No one should try parenting a gifted homeschool high schooler without prayer.
2. Teach your teen to pray
Sometimes we assume they get a rich prayer life by osmosis. Truly, a teen needs to have a connectedness with God in order to understand His leading for their lives. (If they want something creative, take a look at our 7 Sisters Prayer Journals. Each of them have 30 days of unique prayer activities.)
3. Develop strengths
If your gifted homeschool high school student has natural verbal, math, or science (or history or world language) strength find courses that allow a happy stretch. Our local homeschoolers have enjoyed AP courses online through Potters School, PA Homeschoolers, and SevenStar Academy. (Remember, you can’t create your own AP course, you have to take one approved by College Board.)
Some of our local homeschoolers during their junior or senior years take a course or two in their specialty areas a local community colleges.
In many ways, creating your own Honors-level course is a better idea than an AP. Simply “Level-up” by adding to the curriculum your curriculum in ways that expand the interests of your gifted homeschool high schooler. (All 7 Sisters Homeschool curricula has leveling up instructions. It is especially powerful to “level up" Literature, Psychology, and World History and Philosophy. Check out our post tomorrow on ways to make Psychology an Honors-level course.)
4. Develop character and personality
Gifted homeschool high schoolers, just like any teen, must work on social skills, etiquette, group dynamic skills, fruit of the spirit. Occasionally, a gifted teen concentrates so much on her studies that she begins to feel awkward in social settings. If that is so, sneak a copy of the 10 vital skills all young people need to know to her.
5. Teach your child stress management
Sometimes gifted homeschool high school students think that A+ is the lowest acceptable grade in ANYTHING. Teach them where to work hard and where to practice grace-to-self and moderation. Teach them that "B" is not a toxic disease- it is a growth experience and opportunity for humility.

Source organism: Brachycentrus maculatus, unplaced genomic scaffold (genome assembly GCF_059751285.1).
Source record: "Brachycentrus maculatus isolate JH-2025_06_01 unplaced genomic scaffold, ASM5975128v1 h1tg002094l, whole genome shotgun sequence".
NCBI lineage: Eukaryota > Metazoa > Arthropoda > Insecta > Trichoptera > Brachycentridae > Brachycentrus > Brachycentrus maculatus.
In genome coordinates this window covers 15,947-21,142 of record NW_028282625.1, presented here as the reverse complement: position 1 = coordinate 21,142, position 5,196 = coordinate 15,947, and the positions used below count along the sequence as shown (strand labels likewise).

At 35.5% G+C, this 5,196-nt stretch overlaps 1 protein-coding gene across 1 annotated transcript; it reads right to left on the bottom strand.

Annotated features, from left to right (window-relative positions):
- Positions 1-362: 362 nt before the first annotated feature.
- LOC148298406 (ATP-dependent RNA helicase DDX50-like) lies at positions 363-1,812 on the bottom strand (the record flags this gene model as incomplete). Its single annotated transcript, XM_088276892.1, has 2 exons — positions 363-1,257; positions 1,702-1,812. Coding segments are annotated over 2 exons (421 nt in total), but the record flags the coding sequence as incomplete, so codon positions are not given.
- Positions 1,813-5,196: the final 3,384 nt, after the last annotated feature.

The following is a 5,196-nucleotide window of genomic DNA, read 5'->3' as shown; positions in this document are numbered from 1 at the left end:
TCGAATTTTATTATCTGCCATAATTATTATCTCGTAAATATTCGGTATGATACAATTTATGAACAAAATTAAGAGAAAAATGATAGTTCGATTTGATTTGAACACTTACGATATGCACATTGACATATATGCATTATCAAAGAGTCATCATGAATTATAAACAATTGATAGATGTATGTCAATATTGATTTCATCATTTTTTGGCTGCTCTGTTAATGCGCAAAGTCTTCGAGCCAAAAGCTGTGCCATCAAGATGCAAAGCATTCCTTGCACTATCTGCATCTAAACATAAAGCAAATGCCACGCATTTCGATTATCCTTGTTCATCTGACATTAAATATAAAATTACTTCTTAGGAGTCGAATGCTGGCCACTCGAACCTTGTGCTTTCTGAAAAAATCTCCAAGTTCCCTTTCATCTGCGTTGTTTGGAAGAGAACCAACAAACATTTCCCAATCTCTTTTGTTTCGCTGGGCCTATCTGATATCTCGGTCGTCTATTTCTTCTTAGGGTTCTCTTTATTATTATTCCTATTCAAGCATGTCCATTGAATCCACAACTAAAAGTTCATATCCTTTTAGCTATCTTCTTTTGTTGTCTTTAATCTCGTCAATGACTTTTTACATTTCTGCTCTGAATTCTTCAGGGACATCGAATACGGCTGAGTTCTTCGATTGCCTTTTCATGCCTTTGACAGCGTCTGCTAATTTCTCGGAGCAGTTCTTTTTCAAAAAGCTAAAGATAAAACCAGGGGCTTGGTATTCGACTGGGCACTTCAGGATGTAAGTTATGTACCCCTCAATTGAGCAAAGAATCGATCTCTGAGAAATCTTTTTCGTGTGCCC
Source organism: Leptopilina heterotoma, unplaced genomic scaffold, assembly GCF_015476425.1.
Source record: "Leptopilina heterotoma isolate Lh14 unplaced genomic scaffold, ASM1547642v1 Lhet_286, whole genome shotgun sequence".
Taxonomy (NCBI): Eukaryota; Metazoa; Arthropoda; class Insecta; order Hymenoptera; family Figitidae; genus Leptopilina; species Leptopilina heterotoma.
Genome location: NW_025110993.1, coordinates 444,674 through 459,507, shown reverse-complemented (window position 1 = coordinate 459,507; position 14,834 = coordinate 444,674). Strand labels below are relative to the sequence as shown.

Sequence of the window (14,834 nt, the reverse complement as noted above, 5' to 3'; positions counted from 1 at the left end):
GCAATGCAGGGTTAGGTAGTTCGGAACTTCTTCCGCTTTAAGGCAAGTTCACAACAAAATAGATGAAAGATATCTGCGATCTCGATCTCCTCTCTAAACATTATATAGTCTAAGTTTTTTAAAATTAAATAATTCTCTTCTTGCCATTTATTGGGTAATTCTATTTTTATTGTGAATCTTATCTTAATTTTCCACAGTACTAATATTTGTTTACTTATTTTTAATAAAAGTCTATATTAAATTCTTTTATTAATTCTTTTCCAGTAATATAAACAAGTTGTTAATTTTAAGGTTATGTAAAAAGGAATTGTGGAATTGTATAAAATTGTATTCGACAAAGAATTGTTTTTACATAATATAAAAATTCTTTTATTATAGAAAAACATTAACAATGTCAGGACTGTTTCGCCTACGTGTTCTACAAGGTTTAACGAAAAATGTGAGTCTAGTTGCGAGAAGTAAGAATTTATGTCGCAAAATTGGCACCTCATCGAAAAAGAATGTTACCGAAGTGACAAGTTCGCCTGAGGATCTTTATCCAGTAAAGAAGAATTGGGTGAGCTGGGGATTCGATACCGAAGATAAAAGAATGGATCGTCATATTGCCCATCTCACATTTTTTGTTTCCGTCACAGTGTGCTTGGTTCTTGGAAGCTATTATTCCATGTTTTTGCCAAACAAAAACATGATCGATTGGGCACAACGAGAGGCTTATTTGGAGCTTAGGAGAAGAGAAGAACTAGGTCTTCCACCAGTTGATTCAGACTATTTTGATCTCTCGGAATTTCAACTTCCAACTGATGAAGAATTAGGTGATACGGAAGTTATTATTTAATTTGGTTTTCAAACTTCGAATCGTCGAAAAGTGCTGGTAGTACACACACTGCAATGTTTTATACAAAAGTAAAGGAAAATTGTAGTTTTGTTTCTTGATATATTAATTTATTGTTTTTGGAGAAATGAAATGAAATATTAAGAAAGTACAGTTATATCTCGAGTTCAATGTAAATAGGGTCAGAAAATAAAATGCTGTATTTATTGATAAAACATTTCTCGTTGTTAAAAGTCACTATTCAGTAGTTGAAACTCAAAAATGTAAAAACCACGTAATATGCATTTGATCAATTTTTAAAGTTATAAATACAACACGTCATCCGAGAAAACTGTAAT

6. Help them to find balance
Spirit, soul, body, social, financial: all parts of wisdom and balance. Does your gifted homeschool high schooler have time to learn life skills? Does he have time for extra-curriculars? Does he have time for service? Check out our classic post: 7 Things Colleges Like to See on Transcripts.
7. Make sure they have fun
In other words: they must do academics, but your gifted homeschool high schooler must have fun, too. Humans can't have health unless they laugh. What is fun? Go do it.
What do you do to enjoy your gifted teen?
Gifted Homeschool High School Student
How does a homeschool high schooler with special needs develop a good transcript?
Transcript for Special Needs High Schooler
A homeschool high schooler with special needs should have a transcript that reflects a rich education full of experiences and gift-development. The transcript for special needs high schoolers should also be honest about academics- a child who is not capable of doing Algebra II, should not have some cheesy version of it appear on the transcript. (Simply note in the legend/key of the transcript that he was educated according to his abilities and suggestions given by his diagnostic testing. I recommend that testing be attached to the transcript at graduation, so that helping agencies, like community college or vocational rehabilitation are adequately informed.)